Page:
Biodiversity Needs Down-to-Earth Help – Yes to Biodiversity

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The outlook for preserving biodiversity on our planet, particularly in agriculturally used soils, has been better in the past – making it all the more important that we do everything we can.

Biodiversity builds resilience. This applies not only to the world's ecosystems but also to the part of nature humans rely on for their livelihoods. Monocultures of wheat, corn, potatoes, and other calorie sources are not good for the soil in the long run. Crops with only a few different species become genetically impoverished and more susceptible to diseases. This leads to increased use of chemicals against "weeds" and "pests" that proliferate uncontrollably.

Soils used primarily for monocultures also become impoverished: the microbiome of conventionally farmed soil contains significantly fewer microorganisms than soil cultivated according to regenerative agriculture principles. A soil with a diverse biome is much better at providing nutrients and moisture to the plants growing in it. Thus, impoverished soils need artificial boosting to perform. Machines are deployed, and industrial products are introduced into the soil, furthering its degradation.

The Swiss NGO Pronatura notes alarming trends:

  • One-third of all studied animal and plant species are threatened.
  • Since 1900, moors have decreased in area by 82%.
  • Dry meadows and pastures have declined by 90% over the same period.

The reasons for this development, both in Switzerland and globally, include the expansion of living spaces and the growing demand for space for motorized individual transport. Additionally, increased nitrogen inputs from the extensive use of artificial fertilizers and declining habitat quality due to soil compaction, pesticides, and erosion play a role.

Unlike the highly politicized issue of climate change, the central importance of biodiversity for our lives is hardly disputed. Accordingly, Switzerland joined the international Convention on Biological Diversity in 1995. Yet, efforts to protect biodiversity are regularly blocked or reversed by politics, and existing laws are not enforced. While monocultures and overdevelopment of valuable land are not resilient, they are more profitable in the short term.

Pronatura, therefore, calls for "more areas managed in harmony with biodiversity, more protected areas, and more funds for widespread promotion of biodiversity" with its biodiversity initiative, which will be voted on September 22.

There are indeed successes in preserving biodiversity, and not all is lost. For example, the situation has improved for dragonflies and amphibians, as their threat levels have decreased. The Swiss Federal Office for the Environment (FOEN) reported in 2023 that certain species have benefited from the revitalization or creation of suitable habitats in recent years. Additionally, under FOEN's guidance, 156 km of flowing waters have been revitalized in the past ten years – mostly in agricultural and settlement areas of the Central Plateau. This is very positive news, as near-natural waters are crucial for biodiversity conservation. Around 80% of all known plant and animal species in Switzerland are found in waters and adjacent shore and floodplain habitats.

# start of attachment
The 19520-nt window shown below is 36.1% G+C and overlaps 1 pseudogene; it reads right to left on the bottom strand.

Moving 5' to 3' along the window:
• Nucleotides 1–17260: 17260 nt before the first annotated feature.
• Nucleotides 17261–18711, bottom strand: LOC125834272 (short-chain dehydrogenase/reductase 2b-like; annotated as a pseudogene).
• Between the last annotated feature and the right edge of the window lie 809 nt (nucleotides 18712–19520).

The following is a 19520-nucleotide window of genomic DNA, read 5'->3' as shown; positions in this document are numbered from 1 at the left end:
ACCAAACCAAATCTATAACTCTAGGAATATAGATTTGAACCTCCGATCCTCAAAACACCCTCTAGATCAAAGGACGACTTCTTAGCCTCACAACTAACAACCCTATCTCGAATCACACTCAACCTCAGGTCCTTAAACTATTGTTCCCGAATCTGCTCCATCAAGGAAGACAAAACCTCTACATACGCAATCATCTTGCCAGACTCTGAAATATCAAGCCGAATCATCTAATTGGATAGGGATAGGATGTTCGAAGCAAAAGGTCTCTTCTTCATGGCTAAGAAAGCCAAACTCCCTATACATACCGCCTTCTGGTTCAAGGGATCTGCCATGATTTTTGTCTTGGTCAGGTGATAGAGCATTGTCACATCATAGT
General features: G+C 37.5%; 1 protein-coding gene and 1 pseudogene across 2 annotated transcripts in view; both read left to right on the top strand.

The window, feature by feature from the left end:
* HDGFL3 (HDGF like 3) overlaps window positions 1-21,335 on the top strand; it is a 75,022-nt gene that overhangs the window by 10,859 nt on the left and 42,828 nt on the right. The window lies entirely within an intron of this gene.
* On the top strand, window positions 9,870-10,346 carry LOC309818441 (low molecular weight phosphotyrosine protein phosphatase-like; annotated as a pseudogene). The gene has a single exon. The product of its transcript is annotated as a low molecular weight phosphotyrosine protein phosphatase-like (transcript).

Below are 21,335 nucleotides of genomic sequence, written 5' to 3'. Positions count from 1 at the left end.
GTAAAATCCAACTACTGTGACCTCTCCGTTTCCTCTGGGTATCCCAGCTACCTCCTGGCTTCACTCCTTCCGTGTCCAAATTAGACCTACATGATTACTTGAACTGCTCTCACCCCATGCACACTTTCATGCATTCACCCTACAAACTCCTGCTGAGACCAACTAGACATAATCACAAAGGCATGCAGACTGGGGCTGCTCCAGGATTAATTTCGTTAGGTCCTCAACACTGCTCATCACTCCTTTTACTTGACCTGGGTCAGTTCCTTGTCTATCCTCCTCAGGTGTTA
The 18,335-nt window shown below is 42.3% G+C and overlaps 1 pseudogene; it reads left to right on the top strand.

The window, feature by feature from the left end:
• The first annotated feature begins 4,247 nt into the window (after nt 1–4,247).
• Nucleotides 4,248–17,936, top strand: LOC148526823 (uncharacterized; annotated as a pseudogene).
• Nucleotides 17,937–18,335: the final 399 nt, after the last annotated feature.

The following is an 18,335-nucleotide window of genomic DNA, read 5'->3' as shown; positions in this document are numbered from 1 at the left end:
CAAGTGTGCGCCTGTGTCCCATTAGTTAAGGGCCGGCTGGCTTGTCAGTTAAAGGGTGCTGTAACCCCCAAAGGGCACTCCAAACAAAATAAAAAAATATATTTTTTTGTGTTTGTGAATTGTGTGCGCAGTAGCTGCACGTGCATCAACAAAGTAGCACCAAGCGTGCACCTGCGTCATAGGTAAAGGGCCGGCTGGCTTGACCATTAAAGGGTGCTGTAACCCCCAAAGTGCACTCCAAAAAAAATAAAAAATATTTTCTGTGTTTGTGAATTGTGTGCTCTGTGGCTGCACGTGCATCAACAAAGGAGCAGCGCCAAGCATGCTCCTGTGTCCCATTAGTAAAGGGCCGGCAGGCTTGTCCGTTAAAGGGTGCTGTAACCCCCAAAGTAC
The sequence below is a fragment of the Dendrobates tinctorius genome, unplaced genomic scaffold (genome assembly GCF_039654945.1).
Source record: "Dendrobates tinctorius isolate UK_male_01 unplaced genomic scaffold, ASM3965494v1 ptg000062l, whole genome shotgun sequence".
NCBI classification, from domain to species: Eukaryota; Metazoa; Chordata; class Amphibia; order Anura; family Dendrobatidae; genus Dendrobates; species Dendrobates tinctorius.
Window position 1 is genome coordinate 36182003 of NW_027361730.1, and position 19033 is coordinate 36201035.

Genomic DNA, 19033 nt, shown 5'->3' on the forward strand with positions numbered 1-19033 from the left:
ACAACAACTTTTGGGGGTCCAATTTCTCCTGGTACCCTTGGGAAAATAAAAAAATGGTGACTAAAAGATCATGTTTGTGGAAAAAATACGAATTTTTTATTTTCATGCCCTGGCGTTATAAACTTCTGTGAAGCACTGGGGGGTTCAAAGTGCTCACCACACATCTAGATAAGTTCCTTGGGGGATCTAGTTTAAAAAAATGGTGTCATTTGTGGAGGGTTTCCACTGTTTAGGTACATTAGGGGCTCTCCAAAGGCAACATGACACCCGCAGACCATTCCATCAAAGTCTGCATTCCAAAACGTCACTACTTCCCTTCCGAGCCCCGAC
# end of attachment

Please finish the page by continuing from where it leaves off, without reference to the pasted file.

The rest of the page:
Swiss agriculture is also aware of its responsibilities: The Swiss Farmers' Association states on a dedicated website that it is "right for the federal government to currently develop a national biodiversity action plan that includes all areas." Agriculture will cooperate in the implementation because it "depends on rich biodiversity for the sustainable production of its food." Specifically, pollinating insects are a focus for farmers. Biodiversity promotion areas, for which farmers receive direct payments from the federal government, are intended to support their flourishing. To receive these funds, a farm must meet the ecological performance proof, maintaining diverse crop rotations instead of monocultures and dedicating seven percent of its area to promoting biodiversity. These areas can include extensive meadows, colorful fallows, field margins, high-stem trees, hedges, or piles of branches. According to the Farmers' Association, Switzerland has 190,000 hectares of such biodiversity promotion areas.

However, it must be noted that no one can live solely on food produced in Switzerland, and we thus outsource biodiversity problems to other countries. It is important and requires a certain awareness when shopping to ensure we consume food produced with soil-conscious methods; ideally, these should come from organic or biodynamic farming, preferably regenerative agriculture. The COVID-19 pandemic has shown that a monoculture of humans, prevalent in many parts of the world, is susceptible to diseases, directly affecting us. Moreover, with avian flu already spreading to cows in US agriculture, our health systems face the next major challenge. It's time to act, and there are plenty of good reasons to support biodiversity.

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Images:
Scotty Turner, Unsplash
Richard Bell, Unsplash